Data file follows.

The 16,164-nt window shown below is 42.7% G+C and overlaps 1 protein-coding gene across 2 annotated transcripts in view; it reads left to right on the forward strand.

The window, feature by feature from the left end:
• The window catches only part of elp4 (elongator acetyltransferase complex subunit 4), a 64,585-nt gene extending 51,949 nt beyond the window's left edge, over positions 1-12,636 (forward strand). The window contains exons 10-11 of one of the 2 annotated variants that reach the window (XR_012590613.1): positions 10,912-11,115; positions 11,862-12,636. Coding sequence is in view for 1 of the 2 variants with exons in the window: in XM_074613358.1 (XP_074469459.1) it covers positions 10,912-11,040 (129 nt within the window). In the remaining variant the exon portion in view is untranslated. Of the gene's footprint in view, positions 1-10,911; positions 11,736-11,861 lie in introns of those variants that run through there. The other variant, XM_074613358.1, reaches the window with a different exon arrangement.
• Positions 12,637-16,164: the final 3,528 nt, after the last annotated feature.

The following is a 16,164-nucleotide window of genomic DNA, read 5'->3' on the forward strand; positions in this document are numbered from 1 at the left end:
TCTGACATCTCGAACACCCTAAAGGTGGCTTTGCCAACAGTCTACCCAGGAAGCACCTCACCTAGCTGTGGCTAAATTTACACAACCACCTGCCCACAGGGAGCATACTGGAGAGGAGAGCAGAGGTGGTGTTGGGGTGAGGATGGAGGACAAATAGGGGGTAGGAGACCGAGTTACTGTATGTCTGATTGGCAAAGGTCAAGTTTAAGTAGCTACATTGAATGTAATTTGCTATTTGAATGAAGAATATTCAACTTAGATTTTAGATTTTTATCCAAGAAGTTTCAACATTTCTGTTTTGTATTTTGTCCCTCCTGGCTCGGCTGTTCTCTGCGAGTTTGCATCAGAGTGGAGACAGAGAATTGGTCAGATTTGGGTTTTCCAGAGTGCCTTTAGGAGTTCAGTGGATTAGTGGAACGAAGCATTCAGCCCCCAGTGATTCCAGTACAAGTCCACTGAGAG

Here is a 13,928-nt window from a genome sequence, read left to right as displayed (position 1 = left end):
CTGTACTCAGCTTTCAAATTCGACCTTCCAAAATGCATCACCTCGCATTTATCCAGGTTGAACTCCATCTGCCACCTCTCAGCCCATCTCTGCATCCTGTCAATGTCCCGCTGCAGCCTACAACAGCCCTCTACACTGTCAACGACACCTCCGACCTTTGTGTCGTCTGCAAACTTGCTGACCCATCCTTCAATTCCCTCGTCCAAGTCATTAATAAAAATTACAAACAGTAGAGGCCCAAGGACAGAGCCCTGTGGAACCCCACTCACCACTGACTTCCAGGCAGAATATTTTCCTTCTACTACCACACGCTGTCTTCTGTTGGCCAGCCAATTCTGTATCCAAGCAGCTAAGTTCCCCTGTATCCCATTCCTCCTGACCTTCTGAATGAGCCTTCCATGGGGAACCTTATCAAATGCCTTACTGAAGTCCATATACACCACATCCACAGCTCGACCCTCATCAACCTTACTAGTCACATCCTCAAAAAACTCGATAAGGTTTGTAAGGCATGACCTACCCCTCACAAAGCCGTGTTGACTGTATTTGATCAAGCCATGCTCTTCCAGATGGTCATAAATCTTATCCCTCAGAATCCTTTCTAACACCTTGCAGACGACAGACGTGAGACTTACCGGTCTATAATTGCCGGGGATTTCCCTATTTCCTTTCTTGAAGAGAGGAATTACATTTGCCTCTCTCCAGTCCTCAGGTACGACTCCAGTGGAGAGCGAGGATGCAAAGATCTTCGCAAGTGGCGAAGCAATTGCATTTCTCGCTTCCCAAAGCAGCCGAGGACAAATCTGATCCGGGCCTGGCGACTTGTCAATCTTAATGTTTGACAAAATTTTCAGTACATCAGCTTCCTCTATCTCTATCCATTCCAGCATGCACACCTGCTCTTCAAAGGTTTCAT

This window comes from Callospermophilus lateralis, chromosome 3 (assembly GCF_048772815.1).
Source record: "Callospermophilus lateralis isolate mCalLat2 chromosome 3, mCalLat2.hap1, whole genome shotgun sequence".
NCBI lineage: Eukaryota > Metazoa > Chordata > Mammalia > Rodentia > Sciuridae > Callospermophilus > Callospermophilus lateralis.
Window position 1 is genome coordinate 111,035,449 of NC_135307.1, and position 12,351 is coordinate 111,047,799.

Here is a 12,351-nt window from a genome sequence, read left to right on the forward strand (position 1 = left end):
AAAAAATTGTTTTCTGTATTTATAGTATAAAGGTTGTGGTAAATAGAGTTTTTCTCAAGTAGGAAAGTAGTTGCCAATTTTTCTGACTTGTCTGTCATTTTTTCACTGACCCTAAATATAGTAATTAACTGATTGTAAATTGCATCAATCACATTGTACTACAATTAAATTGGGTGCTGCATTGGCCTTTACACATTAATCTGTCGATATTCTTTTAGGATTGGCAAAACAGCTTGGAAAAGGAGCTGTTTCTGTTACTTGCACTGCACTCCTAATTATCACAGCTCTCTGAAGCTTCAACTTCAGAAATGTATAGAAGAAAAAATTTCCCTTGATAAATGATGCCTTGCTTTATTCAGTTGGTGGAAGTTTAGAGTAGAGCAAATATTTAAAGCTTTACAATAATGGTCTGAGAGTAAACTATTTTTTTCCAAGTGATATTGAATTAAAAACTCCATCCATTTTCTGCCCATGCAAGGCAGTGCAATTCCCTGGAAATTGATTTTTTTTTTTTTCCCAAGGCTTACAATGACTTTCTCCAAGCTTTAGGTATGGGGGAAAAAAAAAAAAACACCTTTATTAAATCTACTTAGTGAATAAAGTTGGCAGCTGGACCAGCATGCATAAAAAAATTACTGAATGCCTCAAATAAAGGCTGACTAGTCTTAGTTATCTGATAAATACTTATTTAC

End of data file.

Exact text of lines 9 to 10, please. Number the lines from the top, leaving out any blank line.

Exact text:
This window comes from Callospermophilus lateralis, chromosome 3 (assembly GCF_048772815.1).
Source record: "Callospermophilus lateralis isolate mCalLat2 chromosome 3, mCalLat2.hap1, whole genome shotgun sequence".